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Pressure mounts on Vedanta Resources

By S Kalyana Ramanathan in London
August 05, 2009 09:34 IST
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Vedanta Resources logoUK-based metals major came under more pressure as it was revealed on Tuesday that one of its group companies, Balco, is a supplier of refined aluminum to the Indian defence sector.

This information is now being used by human rights campaigners to urge investors like the Church of England to divest from to keep in line with the church's policy of not investing in companies that are involved in any way in armament production.

Vedanta Resources was already under immense pressure from human rights and environmental groups to abandon its plans to mine at the Niyamgiri mountains in Orissa for bauxite (to extract aluminium). The dig site is considered a sacred ground by the local Dongria Kondh community and has attracted support from conservationists from across the world.

Now The Guardian has reported that a group company, Balco, is a supplier of refined aluminium to the Indian nuclear programme, which comes as a direct conflict to the investment policies of religious bodies like the Church of England.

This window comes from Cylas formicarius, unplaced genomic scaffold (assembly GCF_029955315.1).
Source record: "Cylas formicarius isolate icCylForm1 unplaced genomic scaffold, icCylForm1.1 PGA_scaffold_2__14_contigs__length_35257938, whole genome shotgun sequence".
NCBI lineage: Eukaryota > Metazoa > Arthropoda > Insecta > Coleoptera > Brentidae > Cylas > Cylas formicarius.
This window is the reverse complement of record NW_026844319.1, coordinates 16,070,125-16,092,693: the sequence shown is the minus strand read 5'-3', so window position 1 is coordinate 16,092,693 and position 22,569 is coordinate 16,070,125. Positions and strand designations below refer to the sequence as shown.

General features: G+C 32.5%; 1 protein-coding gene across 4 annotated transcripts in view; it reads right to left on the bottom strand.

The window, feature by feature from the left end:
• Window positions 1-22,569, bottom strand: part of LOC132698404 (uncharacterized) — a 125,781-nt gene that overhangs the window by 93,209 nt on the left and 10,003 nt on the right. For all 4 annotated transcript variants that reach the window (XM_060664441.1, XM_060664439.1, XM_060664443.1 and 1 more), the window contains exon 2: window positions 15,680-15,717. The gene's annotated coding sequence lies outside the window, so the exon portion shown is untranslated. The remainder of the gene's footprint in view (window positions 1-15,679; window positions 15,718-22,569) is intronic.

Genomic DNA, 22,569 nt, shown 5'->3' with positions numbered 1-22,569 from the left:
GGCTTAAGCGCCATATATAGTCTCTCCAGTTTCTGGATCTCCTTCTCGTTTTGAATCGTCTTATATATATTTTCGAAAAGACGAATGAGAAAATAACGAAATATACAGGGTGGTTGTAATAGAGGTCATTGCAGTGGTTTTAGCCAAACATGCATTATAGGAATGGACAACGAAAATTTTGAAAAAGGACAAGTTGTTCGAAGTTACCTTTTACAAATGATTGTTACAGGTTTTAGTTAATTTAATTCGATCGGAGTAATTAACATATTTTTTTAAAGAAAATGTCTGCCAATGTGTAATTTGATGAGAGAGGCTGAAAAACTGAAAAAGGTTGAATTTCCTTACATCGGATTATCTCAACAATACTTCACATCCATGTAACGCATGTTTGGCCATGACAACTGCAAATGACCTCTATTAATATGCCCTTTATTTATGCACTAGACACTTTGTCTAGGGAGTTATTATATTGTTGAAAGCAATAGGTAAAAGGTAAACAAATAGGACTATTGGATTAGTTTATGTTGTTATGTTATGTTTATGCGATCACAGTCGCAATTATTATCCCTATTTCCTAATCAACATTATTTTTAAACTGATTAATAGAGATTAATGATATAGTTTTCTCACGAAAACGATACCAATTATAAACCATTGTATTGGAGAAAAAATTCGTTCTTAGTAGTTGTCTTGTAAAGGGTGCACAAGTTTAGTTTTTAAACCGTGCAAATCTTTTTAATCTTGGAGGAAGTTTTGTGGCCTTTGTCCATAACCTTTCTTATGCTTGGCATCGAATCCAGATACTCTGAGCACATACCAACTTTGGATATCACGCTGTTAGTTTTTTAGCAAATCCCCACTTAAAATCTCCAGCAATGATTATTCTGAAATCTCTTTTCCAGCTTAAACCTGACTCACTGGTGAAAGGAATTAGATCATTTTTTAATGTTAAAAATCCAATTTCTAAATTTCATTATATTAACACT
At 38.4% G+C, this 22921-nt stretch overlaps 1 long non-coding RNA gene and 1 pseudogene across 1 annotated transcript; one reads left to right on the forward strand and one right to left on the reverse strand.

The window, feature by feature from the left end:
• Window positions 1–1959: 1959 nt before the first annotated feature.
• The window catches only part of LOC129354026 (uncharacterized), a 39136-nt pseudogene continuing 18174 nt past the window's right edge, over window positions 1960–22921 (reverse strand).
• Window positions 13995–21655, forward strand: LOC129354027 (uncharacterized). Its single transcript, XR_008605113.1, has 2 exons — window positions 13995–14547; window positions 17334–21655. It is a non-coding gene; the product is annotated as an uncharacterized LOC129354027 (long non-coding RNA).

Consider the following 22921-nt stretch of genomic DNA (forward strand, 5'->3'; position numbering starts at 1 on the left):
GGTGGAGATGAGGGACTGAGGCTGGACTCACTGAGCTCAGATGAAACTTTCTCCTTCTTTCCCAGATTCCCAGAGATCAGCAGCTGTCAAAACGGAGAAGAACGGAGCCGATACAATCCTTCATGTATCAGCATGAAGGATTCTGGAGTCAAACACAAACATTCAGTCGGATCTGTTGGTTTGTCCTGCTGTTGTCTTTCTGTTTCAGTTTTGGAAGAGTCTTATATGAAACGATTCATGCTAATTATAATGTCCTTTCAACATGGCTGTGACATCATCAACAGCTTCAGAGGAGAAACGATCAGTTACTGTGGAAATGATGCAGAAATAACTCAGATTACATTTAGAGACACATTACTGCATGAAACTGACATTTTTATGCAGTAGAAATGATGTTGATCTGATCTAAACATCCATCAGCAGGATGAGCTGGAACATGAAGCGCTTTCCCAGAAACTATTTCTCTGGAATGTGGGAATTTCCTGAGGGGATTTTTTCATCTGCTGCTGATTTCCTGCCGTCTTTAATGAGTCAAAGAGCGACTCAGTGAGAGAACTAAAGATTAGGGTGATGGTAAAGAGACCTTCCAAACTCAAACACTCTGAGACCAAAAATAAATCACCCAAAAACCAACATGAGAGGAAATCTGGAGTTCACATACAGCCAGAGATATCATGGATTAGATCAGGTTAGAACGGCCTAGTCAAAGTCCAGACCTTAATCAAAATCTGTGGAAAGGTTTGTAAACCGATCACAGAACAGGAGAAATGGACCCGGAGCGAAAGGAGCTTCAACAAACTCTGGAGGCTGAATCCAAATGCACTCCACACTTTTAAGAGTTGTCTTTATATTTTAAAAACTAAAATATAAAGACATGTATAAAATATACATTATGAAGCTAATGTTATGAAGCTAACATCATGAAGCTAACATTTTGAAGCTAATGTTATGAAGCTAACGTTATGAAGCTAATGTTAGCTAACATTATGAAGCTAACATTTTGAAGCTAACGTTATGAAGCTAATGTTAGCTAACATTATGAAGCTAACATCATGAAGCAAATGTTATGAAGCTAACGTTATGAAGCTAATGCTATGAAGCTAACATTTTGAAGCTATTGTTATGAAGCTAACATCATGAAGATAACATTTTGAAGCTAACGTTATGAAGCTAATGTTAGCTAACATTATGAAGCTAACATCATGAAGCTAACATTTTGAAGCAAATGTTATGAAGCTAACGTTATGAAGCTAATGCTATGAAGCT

Meredith Alexander, head of trade and corporates at ActionAid and who was quoted in this report, said: "Vedanta's commitment to sustainable development becomes ever more laughable.

The news that Vedanta provides raw materials for weapons systems is outrageous.

This is just another reason why investors should take a hard look at their holdings in Vedanta. The Church of England, for example, state that they will not invest in defence companies.

Vedanta's involvement in missile production surely makes their investment even more controversial."

An unnamed Vedanta spokesperson was quoted in the report as defending the company by stating that his company was not involved in making weapons but supplying basic raw material, which can be used by many industries and not just the armament industry.

Last week, following protests by activists outside the venue where Vedanta held the annual general meeting of its shareholders, the Church of England agreed to review its investment in the company, which to date is valued at £2.5 million.

The church's Ethical Investment Advisory Group is now planning to meet the management of Vedanta to assess its status and to see if its investment contradicts its stated policies.

Apart from the armament business, the church also refrains from any investment in businesses that are involved in pornography, tobacco or breweries (alcohol). The EIAG is not expected to meet the Vedanta management before September this year.

Balco came to be owned by Sterlite Industries in 2001 (which is in turn owned by Vedanta Resources) and supplies aluminium alloys for India's key missile programmes, including the Agni, Prithvi and the Akaash.

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S Kalyana Ramanathan in London
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